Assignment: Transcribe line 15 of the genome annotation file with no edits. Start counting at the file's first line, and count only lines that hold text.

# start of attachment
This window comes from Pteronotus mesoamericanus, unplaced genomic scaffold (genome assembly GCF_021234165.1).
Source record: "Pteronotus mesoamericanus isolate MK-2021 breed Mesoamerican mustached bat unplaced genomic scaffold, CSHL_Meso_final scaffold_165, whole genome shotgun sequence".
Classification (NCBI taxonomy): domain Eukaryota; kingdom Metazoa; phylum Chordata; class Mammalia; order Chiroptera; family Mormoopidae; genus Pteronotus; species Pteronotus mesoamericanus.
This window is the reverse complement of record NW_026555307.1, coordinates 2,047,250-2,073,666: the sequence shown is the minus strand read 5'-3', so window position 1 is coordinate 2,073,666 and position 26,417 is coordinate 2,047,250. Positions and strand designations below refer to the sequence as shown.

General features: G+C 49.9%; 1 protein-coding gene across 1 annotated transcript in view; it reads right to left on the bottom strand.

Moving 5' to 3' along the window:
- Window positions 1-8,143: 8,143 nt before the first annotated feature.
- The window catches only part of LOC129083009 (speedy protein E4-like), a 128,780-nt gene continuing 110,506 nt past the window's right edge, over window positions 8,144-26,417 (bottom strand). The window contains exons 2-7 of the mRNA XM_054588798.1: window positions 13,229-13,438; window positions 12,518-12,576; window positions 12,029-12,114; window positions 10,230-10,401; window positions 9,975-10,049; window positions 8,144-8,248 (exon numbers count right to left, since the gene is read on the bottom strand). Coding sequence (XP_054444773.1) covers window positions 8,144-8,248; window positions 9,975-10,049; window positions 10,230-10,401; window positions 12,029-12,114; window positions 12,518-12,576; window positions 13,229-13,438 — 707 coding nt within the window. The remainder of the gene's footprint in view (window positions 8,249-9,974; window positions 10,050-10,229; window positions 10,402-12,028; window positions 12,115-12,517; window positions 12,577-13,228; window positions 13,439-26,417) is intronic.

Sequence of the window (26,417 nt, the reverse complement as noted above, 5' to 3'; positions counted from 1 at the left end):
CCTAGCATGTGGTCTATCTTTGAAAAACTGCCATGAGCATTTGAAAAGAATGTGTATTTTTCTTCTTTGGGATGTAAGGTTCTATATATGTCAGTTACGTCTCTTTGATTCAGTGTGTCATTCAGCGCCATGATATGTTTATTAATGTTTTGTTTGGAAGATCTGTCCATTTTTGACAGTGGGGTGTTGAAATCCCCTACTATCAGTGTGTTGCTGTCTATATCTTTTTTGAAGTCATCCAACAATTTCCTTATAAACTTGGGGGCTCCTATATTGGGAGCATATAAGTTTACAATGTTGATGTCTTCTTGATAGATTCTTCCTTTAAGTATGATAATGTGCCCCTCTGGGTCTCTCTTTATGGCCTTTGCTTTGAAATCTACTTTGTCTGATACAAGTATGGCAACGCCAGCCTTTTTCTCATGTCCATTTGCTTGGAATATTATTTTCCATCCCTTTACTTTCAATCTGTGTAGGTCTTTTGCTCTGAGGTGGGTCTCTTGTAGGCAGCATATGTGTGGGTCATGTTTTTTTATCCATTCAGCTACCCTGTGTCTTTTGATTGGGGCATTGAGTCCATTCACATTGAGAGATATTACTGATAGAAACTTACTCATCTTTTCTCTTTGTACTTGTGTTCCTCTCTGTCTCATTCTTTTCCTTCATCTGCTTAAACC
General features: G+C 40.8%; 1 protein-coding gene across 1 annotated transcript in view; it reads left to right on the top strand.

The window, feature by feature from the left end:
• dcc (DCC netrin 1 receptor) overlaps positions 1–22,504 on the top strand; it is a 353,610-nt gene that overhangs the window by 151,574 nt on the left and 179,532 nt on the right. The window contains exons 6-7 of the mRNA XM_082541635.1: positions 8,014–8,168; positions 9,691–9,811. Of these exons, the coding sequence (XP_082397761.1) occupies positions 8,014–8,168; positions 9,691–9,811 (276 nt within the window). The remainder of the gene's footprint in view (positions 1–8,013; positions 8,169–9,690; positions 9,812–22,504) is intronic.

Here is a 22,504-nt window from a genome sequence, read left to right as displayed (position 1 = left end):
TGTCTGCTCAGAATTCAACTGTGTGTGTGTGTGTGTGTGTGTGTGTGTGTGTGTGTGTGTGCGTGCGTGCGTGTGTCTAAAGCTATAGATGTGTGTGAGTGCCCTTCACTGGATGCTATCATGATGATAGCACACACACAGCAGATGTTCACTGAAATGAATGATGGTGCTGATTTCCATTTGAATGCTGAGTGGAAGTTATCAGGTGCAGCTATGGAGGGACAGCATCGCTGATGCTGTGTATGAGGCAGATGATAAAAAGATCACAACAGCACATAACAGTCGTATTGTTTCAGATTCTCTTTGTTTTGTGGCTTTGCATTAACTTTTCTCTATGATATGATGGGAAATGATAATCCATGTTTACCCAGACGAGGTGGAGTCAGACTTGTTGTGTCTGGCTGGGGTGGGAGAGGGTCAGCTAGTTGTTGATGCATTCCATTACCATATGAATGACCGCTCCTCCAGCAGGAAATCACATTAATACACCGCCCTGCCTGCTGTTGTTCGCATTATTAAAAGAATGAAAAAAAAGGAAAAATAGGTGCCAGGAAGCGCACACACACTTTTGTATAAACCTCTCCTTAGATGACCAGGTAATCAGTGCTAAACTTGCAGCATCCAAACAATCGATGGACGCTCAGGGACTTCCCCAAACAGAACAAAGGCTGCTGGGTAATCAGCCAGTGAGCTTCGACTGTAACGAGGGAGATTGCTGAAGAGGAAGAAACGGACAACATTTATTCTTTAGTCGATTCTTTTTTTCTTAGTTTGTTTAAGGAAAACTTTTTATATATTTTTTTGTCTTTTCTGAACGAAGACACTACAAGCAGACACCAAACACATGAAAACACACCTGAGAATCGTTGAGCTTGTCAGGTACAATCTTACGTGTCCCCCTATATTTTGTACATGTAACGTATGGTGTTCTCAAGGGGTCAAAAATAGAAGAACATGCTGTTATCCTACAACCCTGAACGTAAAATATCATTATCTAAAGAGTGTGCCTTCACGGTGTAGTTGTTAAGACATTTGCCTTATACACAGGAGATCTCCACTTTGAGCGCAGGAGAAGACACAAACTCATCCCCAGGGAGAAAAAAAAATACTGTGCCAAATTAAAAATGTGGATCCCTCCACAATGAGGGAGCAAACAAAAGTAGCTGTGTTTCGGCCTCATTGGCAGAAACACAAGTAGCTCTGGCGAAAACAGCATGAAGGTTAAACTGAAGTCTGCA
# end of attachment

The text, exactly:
TGTCTGCTCAGAATTCAACTGTGTGTGTGTGTGTGTGTGTGTGTGTGTGTGTGTGTGTGTGCGTGCGTGCGTGTGTCTAAAGCTATAGATGTGTGTGAGTGCCCTTCACTGGATGCTATCATGATGATAGCACACACACAGCAGATGTTCACTGAAATGAATGATGGTGCTGATTTCCATTTGAATGCTGAGTGGAAGTTATCAGGTGCAGCTATGGAGGGACAGCATCGCTGATGCTGTGTATGAGGCAGATGATAAAAAGATCACAACAGCACATAACAGTCGTATTGTTTCAGATTCTCTTTGTTTTGTGGCTTTGCATTAACTTTTCTCTATGATATGATGGGAAATGATAATCCATGTTTACCCAGACGAGGTGGAGTCAGACTTGTTGTGTCTGGCTGGGGTGGGAGAGGGTCAGCTAGTTGTTGATGCATTCCATTACCATATGAATGACCGCTCCTCCAGCAGGAAATCACATTAATACACCGCCCTGCCTGCTGTTGTTCGCATTATTAAAAGAATGAAAAAAAAGGAAAAATAGGTGCCAGGAAGCGCACACACACTTTTGTATAAACCTCTCCTTAGATGACCAGGTAATCAGTGCTAAACTTGCAGCATCCAAACAATCGATGGACGCTCAGGGACTTCCCCAAACAGAACAAAGGCTGCTGGGTAATCAGCCAGTGAGCTTCGACTGTAACGAGGGAGATTGCTGAAGAGGAAGAAACGGACAACATTTATTCTTTAGTCGATTCTTTTTTTCTTAGTTTGTTTAAGGAAAACTTTTTATATATTTTTTTGTCTTTTCTGAACGAAGACACTACAAGCAGACACCAAACACATGAAAACACACCTGAGAATCGTTGAGCTTGTCAGGTACAATCTTACGTGTCCCCCTATATTTTGTACATGTAACGTATGGTGTTCTCAAGGGGTCAAAAATAGAAGAACATGCTGTTATCCTACAACCCTGAACGTAAAATATCATTATCTAAAGAGTGTGCCTTCACGGTGTAGTTGTTAAGACATTTGCCTTATACACAGGAGATCTCCACTTTGAGCGCAGGAGAAGACACAAACTCATCCCCAGGGAGAAAAAAAAATACTGTGCCAAATTAAAAATGTGGATCCCTCCACAATGAGGGAGCAAACAAAAGTAGCTGTGTTTCGGCCTCATTGGCAGAAACACAAGTAGCTCTGGCGAAAACAGCATGAAGGTTAAACTGAAGTCTGCA